He provided a very generous and unexpected gift from someone who wanted to outfit their dorm rooms. 
And not just the bare minimum. This benefactor wanted to make them comfortable and at home since they don’t have a real home or even a bedroom anywhere in America that’s actually theirs besides those dorm rooms. Not only did God provide the gift, he provided the giver of that gift who, even though she doesn’t know them very well, was thoughtful enough to think about all that and who simply wanted to bless them and to keep up with what they’re doing at college and has promised to continue to pray for them. That’s so much more than simply a monetary gift. 

He has provided Belhaven University. 
Through Eli’s job at The Amazima School as a teaching assistant in the math department and his temporary literature teaching assistant role at the staff children’s school, he really felt God calling him into classical education. As he looked for majors that would help him prepare for teaching, Belhaven was the only one with a Classical Education Studies major. He felt from the start that Belhaven was the place for him. He applied, was accepted right away, and hasn’t looked back. And what a bonus - especially for mom’s heart - that it’s close to family. 

Mattea had plans other than Belhaven for college, but God shut those doors. She had really hoped to attend college in Tennessee with some friends from here in Uganda, but God showed her that wasn’t the place he had for her even though to us it seemed like a great fit. We looked into the Musical Theatre program at Belhaven and found that Belhaven is one of only 36(!) universities in the USA accredited in all four arts: theatre, music, dance, and visual art, and their program is excellent (and that other college in TN is not one of those 36 schools). As we watched video after video with students and faculty talking about the academic programs of the school, the gospel focus, and biblical foundations and encouragement in every class to live on mission through whatever vocation God calls you to, Michael and I both said we wish we could go to college there! Plus, the fact that she and Eli can be at the same place is such a huge blessing. (And now I see that God has been forming their brother-sister friendship and preparing them for this for their whole lives. Yes, every detail… every single detail is planned by him.)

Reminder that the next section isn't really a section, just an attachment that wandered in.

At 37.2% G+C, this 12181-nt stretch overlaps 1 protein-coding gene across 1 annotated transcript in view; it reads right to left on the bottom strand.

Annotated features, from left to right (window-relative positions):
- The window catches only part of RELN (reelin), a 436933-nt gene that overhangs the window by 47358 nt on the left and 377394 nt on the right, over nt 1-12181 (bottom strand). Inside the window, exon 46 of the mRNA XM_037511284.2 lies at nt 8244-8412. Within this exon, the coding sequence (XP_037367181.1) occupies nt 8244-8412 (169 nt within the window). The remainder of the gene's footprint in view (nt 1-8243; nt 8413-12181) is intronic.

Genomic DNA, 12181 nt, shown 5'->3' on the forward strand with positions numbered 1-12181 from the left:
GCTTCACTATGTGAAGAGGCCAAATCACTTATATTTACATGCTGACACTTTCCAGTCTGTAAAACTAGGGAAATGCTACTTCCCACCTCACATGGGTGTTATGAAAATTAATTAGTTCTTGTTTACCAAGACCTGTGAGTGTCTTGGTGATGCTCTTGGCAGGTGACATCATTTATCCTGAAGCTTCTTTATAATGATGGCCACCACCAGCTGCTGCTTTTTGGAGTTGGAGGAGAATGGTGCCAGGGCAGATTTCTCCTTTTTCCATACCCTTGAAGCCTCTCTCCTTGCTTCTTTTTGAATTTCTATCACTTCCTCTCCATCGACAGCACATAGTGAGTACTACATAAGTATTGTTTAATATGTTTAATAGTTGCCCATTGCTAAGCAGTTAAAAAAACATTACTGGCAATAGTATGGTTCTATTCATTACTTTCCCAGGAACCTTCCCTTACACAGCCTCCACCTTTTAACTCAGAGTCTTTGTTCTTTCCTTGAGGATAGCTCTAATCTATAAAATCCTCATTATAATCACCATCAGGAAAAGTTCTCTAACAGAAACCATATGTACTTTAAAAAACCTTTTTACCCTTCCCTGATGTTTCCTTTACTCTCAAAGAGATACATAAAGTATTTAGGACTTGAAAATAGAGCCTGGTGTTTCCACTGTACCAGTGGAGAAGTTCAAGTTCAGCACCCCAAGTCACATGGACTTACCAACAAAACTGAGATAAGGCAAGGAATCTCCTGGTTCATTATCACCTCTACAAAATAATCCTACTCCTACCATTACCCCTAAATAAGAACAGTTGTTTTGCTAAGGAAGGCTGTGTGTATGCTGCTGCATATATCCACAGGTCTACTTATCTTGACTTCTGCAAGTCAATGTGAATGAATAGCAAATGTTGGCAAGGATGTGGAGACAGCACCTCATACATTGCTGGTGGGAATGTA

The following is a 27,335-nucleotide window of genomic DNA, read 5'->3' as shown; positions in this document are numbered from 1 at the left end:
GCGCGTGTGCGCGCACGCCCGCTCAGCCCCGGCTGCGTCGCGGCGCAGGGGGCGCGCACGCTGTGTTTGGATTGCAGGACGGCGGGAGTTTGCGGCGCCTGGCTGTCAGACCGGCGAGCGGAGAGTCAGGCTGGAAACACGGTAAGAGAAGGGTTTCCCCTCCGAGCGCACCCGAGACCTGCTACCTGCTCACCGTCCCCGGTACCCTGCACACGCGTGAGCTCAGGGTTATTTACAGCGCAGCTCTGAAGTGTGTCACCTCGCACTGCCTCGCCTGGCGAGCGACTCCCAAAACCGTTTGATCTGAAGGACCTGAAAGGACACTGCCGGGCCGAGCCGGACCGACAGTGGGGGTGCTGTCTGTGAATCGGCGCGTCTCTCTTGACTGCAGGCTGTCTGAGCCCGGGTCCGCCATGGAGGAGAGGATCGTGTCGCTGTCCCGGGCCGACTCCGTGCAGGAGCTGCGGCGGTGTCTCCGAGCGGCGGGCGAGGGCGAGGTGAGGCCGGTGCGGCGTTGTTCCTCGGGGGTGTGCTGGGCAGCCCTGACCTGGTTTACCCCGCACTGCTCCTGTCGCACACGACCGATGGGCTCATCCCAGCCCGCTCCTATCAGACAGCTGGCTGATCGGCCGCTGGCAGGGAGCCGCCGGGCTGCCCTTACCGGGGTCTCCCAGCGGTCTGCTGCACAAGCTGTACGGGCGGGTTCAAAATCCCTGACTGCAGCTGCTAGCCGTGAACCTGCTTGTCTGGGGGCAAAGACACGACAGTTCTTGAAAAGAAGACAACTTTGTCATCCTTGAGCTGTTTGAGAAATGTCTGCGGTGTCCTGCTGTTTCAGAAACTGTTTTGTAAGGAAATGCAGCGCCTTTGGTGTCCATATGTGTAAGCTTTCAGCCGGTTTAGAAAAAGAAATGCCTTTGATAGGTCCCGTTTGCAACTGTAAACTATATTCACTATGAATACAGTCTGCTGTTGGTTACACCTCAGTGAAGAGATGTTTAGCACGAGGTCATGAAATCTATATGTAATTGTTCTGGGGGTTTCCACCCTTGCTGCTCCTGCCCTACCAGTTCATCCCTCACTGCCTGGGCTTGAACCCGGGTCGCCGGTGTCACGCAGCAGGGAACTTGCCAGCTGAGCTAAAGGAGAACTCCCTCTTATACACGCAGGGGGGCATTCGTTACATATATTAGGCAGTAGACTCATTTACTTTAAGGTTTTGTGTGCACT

From our first visit to Belhaven as a family back in May when we were able to tour the campus, we knew they would be seen and loved and cared for there. Everyone we met - from admissions staff to department heads to the university president (who came out of a meeting and down the stairs to introduce himself and welcome us before we left the building) - was warm and welcoming and made us feel like we were truly special even though we know there are lots of other new students and families who will be joining them this fall. We toured academic buildings and dorms, and even though the dorms weren’t technically open for showing students around, both Eli and Mattea were able to see their own dorm rooms. The guys’ dorm’s “model room” (the only room in the dorm that our guide had a key to) was actually Eli’s room, and Mattea’s room was open because the cleaning crew was cleaning her room at the same time we were touring that building. It was good for them to see their actual rooms but also special that we got to see them. Now we can all sort of envision where they are spending their time each day. Was that necessary? No. But God did it “just because”.